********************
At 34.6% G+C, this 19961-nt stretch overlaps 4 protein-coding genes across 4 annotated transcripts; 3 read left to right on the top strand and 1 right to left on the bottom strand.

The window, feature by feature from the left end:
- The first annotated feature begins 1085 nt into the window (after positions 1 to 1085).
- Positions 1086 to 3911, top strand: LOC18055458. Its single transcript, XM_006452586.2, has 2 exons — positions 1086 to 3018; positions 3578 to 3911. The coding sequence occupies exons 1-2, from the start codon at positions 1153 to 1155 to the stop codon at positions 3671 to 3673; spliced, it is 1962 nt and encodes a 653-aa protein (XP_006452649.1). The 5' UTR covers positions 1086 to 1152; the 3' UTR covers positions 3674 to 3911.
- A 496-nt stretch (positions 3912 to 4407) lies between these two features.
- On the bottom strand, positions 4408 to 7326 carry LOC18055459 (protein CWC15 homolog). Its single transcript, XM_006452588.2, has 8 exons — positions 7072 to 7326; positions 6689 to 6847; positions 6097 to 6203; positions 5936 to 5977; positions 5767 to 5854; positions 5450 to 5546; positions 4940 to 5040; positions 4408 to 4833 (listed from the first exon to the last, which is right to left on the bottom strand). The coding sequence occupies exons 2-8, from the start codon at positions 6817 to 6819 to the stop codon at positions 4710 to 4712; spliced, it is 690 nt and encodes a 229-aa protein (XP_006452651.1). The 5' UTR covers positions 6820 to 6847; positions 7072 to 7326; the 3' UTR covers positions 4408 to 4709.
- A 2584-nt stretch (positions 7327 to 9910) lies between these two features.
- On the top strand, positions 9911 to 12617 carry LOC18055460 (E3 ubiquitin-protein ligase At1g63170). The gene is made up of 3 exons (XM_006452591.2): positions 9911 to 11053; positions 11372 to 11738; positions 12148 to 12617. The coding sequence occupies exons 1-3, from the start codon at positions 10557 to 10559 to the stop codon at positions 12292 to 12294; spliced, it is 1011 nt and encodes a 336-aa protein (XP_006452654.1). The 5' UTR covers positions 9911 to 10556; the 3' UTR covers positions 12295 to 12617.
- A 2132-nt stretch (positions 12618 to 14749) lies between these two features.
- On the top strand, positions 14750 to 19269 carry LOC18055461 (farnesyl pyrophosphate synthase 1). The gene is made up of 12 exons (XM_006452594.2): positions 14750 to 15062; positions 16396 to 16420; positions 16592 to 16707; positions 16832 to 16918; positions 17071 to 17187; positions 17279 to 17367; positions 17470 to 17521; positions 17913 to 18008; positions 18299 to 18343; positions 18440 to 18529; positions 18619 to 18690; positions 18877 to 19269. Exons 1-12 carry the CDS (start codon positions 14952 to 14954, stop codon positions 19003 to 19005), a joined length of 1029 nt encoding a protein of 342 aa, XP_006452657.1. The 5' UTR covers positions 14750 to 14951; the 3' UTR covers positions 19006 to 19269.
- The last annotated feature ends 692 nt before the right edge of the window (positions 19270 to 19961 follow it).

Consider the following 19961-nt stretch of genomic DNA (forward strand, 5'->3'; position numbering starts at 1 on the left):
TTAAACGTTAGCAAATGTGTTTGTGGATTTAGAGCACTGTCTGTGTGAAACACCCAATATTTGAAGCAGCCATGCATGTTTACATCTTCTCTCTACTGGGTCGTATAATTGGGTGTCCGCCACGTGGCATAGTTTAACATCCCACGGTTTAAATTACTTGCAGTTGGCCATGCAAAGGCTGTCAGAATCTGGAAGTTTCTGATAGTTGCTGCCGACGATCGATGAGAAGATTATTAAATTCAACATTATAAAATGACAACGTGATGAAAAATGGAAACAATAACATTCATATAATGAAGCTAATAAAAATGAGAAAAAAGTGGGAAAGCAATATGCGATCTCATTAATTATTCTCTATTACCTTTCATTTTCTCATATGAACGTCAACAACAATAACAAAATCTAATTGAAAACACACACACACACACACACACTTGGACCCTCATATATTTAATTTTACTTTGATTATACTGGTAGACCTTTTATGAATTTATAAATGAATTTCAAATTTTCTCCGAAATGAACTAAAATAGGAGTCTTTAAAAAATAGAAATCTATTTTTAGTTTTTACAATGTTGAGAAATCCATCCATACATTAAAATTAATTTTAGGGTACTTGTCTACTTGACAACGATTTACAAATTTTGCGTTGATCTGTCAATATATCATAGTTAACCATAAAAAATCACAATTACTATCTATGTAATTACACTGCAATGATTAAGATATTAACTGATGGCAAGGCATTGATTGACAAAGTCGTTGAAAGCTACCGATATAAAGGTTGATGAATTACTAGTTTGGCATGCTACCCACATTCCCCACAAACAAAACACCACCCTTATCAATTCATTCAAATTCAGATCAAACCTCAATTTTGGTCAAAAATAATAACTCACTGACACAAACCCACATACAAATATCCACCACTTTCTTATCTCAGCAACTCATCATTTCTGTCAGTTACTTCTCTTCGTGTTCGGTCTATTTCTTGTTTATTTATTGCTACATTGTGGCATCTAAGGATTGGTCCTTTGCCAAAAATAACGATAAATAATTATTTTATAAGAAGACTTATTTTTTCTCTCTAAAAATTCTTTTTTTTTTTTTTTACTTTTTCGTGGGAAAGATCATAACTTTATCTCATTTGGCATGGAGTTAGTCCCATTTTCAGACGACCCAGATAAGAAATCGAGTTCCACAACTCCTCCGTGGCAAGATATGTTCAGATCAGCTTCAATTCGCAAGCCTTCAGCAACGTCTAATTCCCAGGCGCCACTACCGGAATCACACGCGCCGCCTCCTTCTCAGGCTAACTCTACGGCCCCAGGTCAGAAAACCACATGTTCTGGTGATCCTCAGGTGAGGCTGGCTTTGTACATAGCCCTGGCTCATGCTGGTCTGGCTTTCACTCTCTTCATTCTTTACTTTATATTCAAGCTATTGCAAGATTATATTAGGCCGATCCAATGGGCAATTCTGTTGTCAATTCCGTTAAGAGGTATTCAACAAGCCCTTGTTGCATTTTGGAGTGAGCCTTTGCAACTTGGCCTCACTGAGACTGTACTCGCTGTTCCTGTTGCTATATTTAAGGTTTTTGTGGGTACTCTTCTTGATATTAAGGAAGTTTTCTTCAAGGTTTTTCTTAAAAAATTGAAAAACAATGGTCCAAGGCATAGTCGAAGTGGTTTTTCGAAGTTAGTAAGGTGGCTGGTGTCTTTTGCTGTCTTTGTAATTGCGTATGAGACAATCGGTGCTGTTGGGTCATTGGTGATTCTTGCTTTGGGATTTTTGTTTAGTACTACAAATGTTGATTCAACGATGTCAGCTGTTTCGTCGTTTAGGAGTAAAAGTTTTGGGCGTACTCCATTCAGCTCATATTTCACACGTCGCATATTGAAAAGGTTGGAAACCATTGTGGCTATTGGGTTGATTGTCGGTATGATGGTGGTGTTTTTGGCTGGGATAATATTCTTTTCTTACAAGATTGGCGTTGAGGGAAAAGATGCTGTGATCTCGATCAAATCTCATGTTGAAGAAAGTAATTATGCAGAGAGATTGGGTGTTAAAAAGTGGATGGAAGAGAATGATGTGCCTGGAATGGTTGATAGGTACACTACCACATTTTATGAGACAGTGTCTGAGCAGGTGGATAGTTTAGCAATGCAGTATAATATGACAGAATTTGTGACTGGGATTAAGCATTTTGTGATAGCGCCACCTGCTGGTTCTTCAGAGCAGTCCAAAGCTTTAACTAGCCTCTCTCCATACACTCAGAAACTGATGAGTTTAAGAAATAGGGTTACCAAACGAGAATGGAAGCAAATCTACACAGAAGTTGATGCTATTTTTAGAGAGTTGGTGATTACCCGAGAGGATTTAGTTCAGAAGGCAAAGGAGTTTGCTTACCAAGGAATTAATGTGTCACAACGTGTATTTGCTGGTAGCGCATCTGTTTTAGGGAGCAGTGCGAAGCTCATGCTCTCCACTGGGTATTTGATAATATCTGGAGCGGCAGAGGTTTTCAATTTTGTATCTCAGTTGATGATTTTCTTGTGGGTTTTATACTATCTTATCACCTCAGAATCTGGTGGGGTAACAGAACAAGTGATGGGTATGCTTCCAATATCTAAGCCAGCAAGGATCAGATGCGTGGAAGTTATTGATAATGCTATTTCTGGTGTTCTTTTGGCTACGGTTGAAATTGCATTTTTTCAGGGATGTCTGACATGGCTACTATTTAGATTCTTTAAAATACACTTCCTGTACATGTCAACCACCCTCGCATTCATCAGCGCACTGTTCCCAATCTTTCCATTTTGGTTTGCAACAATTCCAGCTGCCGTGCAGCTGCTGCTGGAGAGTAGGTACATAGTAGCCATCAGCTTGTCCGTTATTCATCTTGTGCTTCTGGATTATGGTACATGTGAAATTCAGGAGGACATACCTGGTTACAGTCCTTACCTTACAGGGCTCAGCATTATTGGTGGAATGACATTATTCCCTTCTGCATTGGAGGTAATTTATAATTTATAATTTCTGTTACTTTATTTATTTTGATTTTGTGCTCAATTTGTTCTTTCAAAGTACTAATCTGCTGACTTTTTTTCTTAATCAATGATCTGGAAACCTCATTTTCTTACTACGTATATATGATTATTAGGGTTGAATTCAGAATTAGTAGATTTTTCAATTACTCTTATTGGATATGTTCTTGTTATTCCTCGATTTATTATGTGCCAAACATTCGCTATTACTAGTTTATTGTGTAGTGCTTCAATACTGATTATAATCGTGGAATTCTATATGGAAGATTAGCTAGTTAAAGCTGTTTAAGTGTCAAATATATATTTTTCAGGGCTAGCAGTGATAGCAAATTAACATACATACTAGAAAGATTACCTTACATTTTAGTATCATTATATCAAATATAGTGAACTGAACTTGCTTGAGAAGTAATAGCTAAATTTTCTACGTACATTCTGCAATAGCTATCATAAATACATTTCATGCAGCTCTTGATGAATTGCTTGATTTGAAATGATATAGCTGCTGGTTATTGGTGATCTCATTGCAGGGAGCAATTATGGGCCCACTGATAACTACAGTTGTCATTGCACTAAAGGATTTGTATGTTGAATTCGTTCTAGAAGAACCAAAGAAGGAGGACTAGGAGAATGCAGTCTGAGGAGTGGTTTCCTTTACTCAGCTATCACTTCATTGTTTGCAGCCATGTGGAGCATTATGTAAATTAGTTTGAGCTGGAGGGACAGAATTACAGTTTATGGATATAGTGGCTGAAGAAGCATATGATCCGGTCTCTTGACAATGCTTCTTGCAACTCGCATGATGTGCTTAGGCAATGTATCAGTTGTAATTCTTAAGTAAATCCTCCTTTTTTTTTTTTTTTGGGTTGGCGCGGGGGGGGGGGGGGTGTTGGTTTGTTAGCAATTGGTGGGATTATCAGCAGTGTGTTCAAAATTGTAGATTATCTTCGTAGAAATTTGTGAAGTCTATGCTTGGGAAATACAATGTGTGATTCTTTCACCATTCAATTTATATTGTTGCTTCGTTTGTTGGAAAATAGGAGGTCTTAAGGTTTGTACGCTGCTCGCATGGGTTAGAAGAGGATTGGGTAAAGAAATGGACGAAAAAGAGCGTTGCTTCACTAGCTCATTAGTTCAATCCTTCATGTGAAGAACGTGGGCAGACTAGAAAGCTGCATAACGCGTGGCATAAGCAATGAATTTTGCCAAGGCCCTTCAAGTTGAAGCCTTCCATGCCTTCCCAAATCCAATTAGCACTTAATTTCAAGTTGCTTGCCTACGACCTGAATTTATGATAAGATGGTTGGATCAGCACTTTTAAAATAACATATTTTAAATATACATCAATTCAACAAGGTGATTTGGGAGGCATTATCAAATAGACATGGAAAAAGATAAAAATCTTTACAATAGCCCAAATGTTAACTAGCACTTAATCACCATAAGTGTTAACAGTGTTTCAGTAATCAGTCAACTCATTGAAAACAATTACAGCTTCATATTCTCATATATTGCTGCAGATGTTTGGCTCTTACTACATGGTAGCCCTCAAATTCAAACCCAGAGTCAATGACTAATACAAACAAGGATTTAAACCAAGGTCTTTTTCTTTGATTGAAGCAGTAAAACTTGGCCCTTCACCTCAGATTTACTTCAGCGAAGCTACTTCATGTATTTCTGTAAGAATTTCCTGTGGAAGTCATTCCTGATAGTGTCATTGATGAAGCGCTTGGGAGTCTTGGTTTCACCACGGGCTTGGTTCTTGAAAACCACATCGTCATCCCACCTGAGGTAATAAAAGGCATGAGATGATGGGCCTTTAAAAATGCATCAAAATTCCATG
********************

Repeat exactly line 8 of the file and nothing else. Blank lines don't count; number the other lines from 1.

- On the top strand, positions 9911 to 12617 carry LOC18055460 (E3 ubiquitin-protein ligase At1g63170). The gene is made up of 3 exons (XM_006452591.2): positions 9911 to 11053; positions 11372 to 11738; positions 12148 to 12617. The coding sequence occupies exons 1-3, from the start codon at positions 10557 to 10559 to the stop codon at positions 12292 to 12294; spliced, it is 1011 nt and encodes a 336-aa protein (XP_006452654.1). The 5' UTR covers positions 9911 to 10556; the 3' UTR covers positions 12295 to 12617.